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As residents of the United States – whether citizens or not – we enjoy the greatest legacy of constitutional rights against government overreach into our personal lives that the world has known, and this legacy is most famously embedded in our constitution’s approach to the rights of people against police and prosecutors. But, in many cases, unless a person is actually aware of what those rights are and how to utilize them, those rights can be wasted. This is especially true with regard to our constitutional right to an attorney. Below we briefly discuss what that means and how you can assert those rights.

Don’t Speak: The Fifth Amendment Right to an Attorney

We often speak of the “right to an attorney” as if it were a single right provided by the constitution, but really there are two distinct but related sources of this right in the constitution. The first is the Fifth Amendment, which states that a person has the right against self-incrimination. What that means is that you cannot be forced to give the government damaging information about yourself that could lead to a conviction.

The federal courts have more fully illustrated what that means by also ruling that a person does not need to provide any information to a government agent questioning him. In addition, the courts have ruled that, when a person tells the police that he wants to speak to an attorney before speaking to police, the police must stop all questioning.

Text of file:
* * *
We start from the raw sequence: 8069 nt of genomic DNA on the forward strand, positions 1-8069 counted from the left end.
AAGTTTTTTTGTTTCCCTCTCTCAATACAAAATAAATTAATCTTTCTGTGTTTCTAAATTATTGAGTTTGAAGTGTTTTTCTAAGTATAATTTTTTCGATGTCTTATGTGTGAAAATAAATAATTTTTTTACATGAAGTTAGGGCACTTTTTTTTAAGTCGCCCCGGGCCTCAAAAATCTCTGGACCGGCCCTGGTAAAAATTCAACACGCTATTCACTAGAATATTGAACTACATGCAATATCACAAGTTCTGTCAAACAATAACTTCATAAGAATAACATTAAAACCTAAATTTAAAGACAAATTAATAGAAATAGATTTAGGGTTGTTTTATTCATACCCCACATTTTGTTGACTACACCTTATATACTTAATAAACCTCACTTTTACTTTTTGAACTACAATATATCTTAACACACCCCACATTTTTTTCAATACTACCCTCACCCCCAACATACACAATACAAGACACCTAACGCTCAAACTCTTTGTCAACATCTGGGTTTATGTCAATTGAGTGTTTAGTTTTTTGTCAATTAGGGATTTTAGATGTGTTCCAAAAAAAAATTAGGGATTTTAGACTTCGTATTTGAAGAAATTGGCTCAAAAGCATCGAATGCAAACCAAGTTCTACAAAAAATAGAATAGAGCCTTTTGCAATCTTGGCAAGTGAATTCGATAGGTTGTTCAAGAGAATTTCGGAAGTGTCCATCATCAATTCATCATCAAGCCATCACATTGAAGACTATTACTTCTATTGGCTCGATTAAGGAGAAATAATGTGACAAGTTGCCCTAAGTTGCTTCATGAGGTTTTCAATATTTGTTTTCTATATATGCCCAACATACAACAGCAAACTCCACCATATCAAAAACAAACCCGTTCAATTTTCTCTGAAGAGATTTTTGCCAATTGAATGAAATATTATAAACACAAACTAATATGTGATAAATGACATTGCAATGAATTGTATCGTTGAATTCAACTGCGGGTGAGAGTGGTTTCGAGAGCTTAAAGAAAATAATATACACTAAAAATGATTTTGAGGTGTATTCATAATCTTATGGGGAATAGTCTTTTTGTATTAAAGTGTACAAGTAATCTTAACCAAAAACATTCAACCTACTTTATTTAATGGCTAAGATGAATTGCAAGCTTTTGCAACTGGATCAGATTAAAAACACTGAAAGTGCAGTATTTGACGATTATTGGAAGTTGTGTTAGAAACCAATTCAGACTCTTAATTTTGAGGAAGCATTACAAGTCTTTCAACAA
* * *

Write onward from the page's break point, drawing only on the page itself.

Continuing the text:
Note that this right does not depend on the police arresting you or “reading you your rights,” and instead a person can invoke this right anytime the police are questioning him. If the police keep questioning, then they are in violation of the law and any statements provided will be inadmissible at trial.

“The Assistance of Counsel”: The Sixth Amendment Right to an Attorney

In addition to the right to a lawyer that attaches to every person’s right against self-incrimination, the Sixth Amendment of the Constitution also guarantees every person “the Assistance of Counsel for his defense” at trial. As with the Fifth Amendment, the federal courts have ruled that this constitutional guarantee means that a defendant not only has a right to an attorney at a criminal trial but also has a right to an attorney during pre-trial proceedings, starting from the time that formal proceedings are brought against the defendant, such as through an indictment.

What this means is that any statement obtained from a defendant by government agents without his attorney present is inadmissible. But, putting this together with the Fifth Amendment rights, what every person should understand is that they always have a right to an attorney when approached by government agents – regardless of whether they have been read their rights, arrested, or formally charged – and speaking to police or other agents without an attorney can result in self-incrimination.

Contact a New York Defense Attorney Today

The Henry Law Firm PLLC provides criminal defense to individuals and businesses throughout New York in all state and federal investigations and prosecutions. If you believe you may be under investigation for any state or federal crime, do not hesitate to contact us today to schedule a confidential consultation regarding your matter.